The PBC Foundation is the only UK organisation exclusively dedicated to providing support and information to those affected by PBC
PBC for Health Professionals
PBC (Primary Biliary Cholangitis) is an autoimmune liver disease with unknown cause. It is in the group of autoimmune diseases which include thyroid disease, some forms of diabetes mellitus, rheumatoid arthritis and Sjögren’s Syndrome. PBC patients may also have one or more other autoimmune conditions.
In PBC, the immune “attack” is upon smaller intrahepatic bile ducts, this ultimately leads to destruction of the bile ducts - a ‘disappearing bile duct’ syndrome - cholestasis and, in the latter stages of the disease, jaundice.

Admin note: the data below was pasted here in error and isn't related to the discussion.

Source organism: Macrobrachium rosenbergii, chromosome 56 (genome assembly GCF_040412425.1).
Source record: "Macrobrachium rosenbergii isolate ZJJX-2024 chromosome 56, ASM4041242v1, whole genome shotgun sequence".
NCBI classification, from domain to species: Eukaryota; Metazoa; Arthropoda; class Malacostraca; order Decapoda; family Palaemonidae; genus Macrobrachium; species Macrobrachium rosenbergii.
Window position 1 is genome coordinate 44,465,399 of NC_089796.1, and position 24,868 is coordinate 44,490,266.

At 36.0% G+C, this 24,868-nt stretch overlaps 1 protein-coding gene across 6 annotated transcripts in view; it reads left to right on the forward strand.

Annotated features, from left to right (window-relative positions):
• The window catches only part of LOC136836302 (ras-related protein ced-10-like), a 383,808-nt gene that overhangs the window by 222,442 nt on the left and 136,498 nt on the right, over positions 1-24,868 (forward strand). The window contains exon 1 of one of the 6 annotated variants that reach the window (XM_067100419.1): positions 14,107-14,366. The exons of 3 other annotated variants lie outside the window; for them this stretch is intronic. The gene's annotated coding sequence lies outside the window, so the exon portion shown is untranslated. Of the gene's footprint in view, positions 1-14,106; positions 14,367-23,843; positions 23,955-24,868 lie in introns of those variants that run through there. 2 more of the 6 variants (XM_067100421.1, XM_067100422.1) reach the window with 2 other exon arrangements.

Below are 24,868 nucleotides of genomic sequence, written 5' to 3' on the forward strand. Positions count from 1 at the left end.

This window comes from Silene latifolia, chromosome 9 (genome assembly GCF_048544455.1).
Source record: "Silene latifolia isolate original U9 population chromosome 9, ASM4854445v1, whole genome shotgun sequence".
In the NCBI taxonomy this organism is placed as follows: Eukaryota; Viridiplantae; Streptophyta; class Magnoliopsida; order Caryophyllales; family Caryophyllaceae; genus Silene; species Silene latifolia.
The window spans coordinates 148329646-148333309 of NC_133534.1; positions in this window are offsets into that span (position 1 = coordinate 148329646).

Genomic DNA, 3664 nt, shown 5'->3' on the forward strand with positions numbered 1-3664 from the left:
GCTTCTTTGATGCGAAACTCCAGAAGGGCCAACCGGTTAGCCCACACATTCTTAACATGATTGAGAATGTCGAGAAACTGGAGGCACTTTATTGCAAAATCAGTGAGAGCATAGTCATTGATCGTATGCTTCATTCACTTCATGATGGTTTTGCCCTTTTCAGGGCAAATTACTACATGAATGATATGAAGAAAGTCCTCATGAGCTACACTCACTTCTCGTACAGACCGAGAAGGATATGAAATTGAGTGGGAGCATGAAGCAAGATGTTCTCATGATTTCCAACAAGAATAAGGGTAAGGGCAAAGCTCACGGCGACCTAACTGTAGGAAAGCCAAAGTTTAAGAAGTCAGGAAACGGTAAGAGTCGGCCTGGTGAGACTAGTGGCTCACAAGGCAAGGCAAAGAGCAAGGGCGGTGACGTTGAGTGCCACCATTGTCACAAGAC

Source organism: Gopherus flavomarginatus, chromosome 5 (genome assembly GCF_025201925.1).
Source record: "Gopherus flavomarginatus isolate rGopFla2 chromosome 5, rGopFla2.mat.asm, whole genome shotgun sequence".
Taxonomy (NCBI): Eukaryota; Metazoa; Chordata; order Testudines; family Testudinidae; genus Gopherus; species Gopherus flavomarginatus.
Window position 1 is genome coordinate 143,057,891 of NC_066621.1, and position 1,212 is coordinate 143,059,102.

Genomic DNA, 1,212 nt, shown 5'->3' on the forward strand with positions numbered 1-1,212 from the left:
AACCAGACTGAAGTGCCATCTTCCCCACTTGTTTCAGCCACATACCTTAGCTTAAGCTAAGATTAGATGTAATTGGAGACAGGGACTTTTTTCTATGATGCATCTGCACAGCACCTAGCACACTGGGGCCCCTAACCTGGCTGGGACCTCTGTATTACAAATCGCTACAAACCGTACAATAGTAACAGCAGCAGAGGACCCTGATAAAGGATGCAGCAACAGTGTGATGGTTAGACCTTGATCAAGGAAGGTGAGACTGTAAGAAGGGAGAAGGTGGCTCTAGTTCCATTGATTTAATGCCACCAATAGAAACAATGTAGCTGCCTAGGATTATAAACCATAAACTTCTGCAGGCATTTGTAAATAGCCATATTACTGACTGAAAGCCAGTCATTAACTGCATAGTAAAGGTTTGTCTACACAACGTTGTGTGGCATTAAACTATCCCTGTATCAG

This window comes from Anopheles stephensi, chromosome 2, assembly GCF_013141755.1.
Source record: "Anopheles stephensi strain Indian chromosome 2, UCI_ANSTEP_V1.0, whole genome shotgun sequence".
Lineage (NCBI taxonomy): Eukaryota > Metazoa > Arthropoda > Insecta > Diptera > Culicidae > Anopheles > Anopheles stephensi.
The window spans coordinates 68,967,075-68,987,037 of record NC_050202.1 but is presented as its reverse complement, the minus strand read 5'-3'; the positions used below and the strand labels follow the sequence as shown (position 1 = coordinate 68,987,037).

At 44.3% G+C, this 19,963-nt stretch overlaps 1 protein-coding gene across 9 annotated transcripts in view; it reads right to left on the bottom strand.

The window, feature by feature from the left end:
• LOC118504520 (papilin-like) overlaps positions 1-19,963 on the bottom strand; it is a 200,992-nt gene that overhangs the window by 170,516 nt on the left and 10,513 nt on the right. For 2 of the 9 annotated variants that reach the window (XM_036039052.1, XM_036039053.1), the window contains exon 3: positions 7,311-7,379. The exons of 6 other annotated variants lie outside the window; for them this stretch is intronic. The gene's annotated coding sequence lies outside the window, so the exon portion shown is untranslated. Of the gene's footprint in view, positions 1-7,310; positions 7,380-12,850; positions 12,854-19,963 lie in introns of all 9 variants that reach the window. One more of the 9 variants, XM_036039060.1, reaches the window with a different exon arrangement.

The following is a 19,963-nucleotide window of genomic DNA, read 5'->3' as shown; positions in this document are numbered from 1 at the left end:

Like most other autoimmune conditions, PBC affects mostly women (in Britain, about 90% of diagnosed patients). Generally it presents between ages thirty and fifty five although it may be diagnosed at any age in adults and is rarely, if ever, diagnosed in children. There is no connection between PBC and either alcohol or any of the established hepatitis viruses.
Although the cause of PBC is unknown, present theories of aetiology circulate around the hypothesis that molecular mimicry is involved. It is hypothesised that in susceptible individuals - particularly women, possibly with some other genetic susceptibility traits - antibodies are formed against some common, normally non-pathogenic, environmental agent which becomes involved in an immune process pathogenic to the host. These are the antimitochondrial antibodies which, because of molecular mimicry, are directed against host proteins.
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